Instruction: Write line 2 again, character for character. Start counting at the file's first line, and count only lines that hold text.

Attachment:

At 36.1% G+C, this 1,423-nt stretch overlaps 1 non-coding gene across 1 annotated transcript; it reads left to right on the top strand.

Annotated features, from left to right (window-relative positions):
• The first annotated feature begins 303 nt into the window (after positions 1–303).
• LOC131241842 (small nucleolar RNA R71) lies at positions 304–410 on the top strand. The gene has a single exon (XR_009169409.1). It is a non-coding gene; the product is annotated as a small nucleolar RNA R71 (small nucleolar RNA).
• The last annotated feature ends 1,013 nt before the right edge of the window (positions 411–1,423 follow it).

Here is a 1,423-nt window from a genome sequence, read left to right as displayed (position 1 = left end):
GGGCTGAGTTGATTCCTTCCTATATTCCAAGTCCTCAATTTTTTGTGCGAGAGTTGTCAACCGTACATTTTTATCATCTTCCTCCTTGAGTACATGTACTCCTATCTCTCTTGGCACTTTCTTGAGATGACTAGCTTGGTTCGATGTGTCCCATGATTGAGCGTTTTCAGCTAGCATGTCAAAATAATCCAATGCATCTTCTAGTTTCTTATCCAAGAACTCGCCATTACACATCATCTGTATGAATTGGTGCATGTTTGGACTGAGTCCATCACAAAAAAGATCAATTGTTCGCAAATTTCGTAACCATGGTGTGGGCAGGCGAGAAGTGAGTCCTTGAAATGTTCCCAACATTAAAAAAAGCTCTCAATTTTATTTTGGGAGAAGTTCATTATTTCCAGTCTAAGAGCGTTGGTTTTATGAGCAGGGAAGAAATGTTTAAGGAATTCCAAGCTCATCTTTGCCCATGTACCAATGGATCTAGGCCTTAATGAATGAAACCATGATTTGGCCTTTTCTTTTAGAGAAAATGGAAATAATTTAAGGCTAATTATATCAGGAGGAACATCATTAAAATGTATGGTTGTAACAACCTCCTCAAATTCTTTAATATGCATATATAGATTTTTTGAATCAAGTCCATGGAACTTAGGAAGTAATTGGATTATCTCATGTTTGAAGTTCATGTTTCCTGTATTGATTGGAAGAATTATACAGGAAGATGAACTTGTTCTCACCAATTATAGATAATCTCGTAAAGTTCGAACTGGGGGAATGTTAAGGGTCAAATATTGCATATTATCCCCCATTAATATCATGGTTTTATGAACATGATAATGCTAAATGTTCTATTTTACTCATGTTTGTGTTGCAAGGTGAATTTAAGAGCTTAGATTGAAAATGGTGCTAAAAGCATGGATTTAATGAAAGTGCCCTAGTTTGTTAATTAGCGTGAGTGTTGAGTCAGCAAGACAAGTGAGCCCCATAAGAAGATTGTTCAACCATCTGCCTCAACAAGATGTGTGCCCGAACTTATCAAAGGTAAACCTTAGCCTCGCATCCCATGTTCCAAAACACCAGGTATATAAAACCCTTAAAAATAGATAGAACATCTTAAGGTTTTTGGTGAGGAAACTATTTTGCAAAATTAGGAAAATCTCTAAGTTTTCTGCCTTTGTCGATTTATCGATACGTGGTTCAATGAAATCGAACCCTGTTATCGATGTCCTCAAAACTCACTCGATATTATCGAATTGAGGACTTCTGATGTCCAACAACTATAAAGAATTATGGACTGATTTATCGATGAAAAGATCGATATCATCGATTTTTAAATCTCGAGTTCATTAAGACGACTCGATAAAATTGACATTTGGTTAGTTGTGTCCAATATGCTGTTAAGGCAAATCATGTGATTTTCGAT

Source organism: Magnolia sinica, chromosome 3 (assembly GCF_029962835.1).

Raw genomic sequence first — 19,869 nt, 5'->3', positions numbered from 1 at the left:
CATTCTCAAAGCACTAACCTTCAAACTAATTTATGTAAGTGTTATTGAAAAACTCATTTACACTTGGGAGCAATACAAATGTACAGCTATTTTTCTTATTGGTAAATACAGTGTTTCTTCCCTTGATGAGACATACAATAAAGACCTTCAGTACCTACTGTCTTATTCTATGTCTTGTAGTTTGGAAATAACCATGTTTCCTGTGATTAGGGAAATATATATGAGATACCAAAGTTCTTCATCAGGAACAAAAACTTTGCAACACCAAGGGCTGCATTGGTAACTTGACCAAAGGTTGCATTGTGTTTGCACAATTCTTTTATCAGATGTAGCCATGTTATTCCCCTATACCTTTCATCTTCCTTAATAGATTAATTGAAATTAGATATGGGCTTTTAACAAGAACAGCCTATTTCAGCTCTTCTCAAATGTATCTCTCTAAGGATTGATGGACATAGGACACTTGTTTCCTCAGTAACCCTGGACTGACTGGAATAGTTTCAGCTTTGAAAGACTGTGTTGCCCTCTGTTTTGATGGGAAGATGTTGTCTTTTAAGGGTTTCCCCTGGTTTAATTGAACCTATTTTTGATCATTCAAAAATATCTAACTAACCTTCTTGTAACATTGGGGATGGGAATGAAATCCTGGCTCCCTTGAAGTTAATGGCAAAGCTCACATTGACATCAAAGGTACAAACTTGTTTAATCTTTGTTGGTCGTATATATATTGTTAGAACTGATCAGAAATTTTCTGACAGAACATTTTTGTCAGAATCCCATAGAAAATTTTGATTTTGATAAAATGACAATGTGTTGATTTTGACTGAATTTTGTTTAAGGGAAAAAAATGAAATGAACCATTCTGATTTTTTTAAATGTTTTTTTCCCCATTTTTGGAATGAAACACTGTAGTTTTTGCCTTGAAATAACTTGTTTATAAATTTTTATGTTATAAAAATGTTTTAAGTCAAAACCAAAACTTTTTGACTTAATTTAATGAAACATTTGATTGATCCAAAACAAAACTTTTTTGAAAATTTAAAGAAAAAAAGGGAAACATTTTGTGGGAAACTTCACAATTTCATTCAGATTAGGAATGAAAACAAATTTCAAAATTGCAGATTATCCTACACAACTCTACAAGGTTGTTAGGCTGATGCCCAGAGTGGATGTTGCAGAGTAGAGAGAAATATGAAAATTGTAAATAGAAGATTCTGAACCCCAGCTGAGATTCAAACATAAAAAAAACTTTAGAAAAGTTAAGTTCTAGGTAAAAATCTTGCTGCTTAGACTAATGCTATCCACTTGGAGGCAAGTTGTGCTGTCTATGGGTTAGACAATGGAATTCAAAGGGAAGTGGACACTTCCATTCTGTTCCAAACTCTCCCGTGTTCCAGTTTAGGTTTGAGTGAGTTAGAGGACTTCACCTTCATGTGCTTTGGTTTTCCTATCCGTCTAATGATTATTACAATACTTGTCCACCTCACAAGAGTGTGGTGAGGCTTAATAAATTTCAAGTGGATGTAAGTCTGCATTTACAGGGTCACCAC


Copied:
Annotated features, from left to right (window-relative positions):